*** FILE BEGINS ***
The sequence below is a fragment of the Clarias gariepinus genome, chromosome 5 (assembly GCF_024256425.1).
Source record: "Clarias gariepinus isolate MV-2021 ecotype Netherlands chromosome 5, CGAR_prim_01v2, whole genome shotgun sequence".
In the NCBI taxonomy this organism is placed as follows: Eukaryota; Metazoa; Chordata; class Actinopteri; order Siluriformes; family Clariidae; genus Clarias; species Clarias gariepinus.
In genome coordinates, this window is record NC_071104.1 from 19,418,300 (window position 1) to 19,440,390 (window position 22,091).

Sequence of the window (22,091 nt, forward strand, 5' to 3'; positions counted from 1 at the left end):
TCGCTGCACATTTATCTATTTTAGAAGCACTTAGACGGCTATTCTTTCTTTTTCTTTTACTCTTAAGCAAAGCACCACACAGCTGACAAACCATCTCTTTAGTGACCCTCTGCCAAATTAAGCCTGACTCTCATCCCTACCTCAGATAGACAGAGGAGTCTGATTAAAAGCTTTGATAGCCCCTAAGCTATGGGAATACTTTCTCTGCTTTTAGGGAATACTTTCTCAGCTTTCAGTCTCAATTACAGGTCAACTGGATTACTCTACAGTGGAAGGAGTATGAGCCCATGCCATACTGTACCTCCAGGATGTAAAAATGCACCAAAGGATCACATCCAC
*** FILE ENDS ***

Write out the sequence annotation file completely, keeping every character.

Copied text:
The sequence below is a fragment of the Clarias gariepinus genome, chromosome 5 (assembly GCF_024256425.1).
Source record: "Clarias gariepinus isolate MV-2021 ecotype Netherlands chromosome 5, CGAR_prim_01v2, whole genome shotgun sequence".
In the NCBI taxonomy this organism is placed as follows: Eukaryota; Metazoa; Chordata; class Actinopteri; order Siluriformes; family Clariidae; genus Clarias; species Clarias gariepinus.
In genome coordinates, this window is record NC_071104.1 from 19,418,300 (window position 1) to 19,440,390 (window position 22,091).

Sequence of the window (22,091 nt, forward strand, 5' to 3'; positions counted from 1 at the left end):
TCGCTGCACATTTATCTATTTTAGAAGCACTTAGACGGCTATTCTTTCTTTTTCTTTTACTCTTAAGCAAAGCACCACACAGCTGACAAACCATCTCTTTAGTGACCCTCTGCCAAATTAAGCCTGACTCTCATCCCTACCTCAGATAGACAGAGGAGTCTGATTAAAAGCTTTGATAGCCCCTAAGCTATGGGAATACTTTCTCTGCTTTTAGGGAATACTTTCTCAGCTTTCAGTCTCAATTACAGGTCAACTGGATTACTCTACAGTGGAAGGAGTATGAGCCCATGCCATACTGTACCTCCAGGATGTAAAAATGCACCAAAGGATCACATCCAC